Chicken Wings Bowl

I am not trying to be trendy here but this is the second year in a row that I have not wasted 10 seconds of my life watching any portion of the No Fans Left league.

A year ago I decided the lack of respect I see on display for the core patriotism of this country by young men who are paid a lot of money to play a game was not going to get my support. I did not even watch one Super Bowl ad on the internet so if you are targeting me with your ad, you just wasted millions of dollars.

There are several different ways we could go with this discussion and I think I will touch briefly on each. First of all, despite the media wanting us to believe that just a few rural rednecks think like I do, there is no question that the NFL is feeling the pinch this year. Former fans are obviously not tuning in just as I have not. I haven’t encouraged others to follow my lead on boycotting this league but others have chosen the same course as I and we would welcome followers.

However, I have recently learned that farmers are also paying the price for the misdeeds of the football elite. Within the past month we learned that chicken wing sales are down by 14 percent since September 2017. Of course there is no way to directly tie the slump in sales to the reduction in people watching and celebrating this NFL season but where there is smoke there is usually fire.

I have always found it mind blowing that the National Chicken Council has for years promoted the fact that 1.25 billion chicken wings are consumed during Super Bowl week. So in a gesture of support for what we have accomplished in American agriculture I am urging everyone to increase his or her consumption of chicken wings for at least the month of January.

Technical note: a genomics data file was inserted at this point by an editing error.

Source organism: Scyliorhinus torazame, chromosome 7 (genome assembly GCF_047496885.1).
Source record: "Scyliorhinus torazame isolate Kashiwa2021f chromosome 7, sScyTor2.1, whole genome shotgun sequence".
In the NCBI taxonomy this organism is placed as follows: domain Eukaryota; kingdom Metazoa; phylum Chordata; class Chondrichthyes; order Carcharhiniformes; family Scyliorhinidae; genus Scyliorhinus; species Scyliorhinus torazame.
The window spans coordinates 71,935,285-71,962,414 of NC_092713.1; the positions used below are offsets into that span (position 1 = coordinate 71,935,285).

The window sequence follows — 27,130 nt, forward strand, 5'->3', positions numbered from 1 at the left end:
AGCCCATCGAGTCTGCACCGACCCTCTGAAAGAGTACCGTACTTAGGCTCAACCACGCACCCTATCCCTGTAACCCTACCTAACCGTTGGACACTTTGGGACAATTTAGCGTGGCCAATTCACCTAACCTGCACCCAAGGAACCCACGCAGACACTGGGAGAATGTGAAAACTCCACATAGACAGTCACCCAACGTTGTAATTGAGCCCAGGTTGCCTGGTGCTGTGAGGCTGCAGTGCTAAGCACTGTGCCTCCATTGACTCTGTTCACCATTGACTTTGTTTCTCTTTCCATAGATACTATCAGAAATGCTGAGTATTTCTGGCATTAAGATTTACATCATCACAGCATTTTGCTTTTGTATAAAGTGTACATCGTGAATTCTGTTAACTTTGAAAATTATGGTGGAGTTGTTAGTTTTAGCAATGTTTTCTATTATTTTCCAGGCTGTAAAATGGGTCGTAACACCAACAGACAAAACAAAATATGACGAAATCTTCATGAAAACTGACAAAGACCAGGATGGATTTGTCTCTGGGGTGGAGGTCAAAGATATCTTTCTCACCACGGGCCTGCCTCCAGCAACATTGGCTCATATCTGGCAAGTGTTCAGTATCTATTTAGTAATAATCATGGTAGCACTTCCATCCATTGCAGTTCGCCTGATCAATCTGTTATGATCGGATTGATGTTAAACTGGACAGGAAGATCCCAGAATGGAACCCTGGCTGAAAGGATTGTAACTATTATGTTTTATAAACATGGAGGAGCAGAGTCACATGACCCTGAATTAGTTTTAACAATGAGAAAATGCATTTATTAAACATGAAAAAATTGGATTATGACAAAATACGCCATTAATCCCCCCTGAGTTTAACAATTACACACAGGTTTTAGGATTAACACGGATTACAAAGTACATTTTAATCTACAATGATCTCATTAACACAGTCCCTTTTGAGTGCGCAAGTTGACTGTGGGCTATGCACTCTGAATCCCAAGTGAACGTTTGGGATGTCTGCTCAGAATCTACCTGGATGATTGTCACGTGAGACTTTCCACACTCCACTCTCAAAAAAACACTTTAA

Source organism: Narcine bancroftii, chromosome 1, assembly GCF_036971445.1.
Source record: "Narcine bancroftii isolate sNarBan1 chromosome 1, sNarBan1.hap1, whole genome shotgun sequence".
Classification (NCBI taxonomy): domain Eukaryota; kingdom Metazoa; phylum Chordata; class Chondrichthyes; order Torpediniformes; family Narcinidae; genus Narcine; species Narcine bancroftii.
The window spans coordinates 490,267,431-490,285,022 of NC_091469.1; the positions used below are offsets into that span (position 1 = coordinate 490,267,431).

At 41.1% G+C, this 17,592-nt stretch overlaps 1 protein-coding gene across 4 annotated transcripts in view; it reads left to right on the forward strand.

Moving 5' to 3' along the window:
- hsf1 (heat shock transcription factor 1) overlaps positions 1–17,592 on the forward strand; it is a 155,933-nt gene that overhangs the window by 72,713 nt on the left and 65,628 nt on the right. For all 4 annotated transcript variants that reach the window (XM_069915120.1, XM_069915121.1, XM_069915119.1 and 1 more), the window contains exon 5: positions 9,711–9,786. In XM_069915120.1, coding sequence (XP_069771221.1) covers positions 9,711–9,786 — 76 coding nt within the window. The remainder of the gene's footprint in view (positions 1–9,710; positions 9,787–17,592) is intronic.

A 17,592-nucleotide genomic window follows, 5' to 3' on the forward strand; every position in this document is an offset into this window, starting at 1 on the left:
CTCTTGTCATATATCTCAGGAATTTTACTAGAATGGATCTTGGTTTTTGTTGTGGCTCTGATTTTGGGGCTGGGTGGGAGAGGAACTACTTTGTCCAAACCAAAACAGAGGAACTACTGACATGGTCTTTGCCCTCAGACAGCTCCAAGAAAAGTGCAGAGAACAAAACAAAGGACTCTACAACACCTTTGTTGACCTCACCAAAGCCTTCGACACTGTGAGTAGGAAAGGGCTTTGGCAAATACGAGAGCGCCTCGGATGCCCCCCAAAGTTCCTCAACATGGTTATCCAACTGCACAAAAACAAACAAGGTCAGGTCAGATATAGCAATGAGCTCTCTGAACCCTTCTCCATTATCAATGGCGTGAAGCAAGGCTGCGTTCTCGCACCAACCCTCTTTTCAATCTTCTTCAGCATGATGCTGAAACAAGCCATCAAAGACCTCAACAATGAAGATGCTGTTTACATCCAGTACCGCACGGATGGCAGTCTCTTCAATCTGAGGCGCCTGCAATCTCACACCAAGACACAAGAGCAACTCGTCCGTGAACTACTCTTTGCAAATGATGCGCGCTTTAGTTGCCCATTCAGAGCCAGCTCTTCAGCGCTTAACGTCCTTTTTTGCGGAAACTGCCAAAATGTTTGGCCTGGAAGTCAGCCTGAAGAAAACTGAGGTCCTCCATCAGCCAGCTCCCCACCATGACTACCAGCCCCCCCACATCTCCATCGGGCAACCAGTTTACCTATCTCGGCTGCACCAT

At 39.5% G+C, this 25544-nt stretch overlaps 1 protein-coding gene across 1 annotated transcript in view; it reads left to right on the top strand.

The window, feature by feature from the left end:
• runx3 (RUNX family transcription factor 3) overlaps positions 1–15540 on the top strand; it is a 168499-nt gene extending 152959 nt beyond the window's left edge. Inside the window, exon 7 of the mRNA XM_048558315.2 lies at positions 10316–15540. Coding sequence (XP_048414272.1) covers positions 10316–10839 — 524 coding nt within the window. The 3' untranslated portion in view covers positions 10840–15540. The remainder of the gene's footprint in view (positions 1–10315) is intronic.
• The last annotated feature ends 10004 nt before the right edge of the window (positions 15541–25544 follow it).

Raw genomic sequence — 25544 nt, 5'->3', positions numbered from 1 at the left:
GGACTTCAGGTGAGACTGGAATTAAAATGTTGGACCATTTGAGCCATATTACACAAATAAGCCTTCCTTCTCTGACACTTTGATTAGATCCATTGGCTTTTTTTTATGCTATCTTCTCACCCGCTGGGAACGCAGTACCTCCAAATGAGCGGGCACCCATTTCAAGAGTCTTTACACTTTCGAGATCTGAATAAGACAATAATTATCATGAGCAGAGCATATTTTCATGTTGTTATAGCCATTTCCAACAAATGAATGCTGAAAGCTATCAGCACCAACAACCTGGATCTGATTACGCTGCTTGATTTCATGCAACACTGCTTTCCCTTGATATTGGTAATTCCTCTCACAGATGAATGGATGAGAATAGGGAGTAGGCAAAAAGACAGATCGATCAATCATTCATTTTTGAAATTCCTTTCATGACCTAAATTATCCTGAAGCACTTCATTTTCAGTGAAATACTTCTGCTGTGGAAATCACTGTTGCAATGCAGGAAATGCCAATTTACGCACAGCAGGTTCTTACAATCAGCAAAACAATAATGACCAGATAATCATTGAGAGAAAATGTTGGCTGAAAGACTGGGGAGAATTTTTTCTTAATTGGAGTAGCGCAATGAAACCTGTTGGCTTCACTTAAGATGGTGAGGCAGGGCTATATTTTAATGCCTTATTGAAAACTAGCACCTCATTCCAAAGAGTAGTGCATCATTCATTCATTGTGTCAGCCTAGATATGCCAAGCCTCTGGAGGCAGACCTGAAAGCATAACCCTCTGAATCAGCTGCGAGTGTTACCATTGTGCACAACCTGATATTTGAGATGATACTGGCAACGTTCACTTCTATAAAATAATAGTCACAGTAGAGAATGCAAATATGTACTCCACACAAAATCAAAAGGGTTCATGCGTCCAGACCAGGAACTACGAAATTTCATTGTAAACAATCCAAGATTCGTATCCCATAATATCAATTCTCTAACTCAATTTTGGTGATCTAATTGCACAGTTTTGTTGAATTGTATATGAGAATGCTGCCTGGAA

In addition to increasing wing consumption and in honor of our era of “sharing everything” in our life in social media, use the hashtag #ChickenWingsBowl to show your support for poultry farmers nationwide. I think this campaign says nothing about being for or against the NFL players but rather it is all about celebrating the accomplishments of the United States farmer.

Walk into in any grocery store today and you can buy a boneless chicken breast that is 100 percent nutrition for less than $2 per pound. Price chicken wings and you will find them to be over $2 per pound for mostly bone, much less protein and a serious napkin requirement. But they sure are popular, so much in fact that restaurants dedicated primarily to the sale of wings have sprung up nationwide. They represent one more way we use technology and creativity to add value to an otherwise undesirable product.

A similar story applies to pork with whole pork loins priced at half or even a third of what baby back ribs cost. Baby back ribs are wonderful but are 75 percent bone. Yet we proudly buy these products because the American farmer/rancher has done a tremendous job converting natural resources into the essentials of life and making them pretty darn tasty as well.

As a quick reminder, in 1900 it required 5 acres of land to produce enough food to feed one person for an entire year. Today it takes less than a third of an acre to feed the same person for a year. Do you think in 1900 our ancestors would be paying 3 times as much for food that was mostly bone?

So join me in the month of January and increase your consumption of some hard-to-eat, sauce laden chicken wings and then do what any 15-year-old would do and post a selfie. Let’s get #ChickenWingsBowl trending as a message that we should all celebrate the abundant reasonably priced supply of food we have here in the United States of America.

Editor’s note: Trent Loos is a sixth generation United States farmer, host of the daily radio show, Loos Tales, and founder of Faces of Agriculture, a non-profit organization putting the human element back into the production of food. Get more information at, or email Trent at [email protected].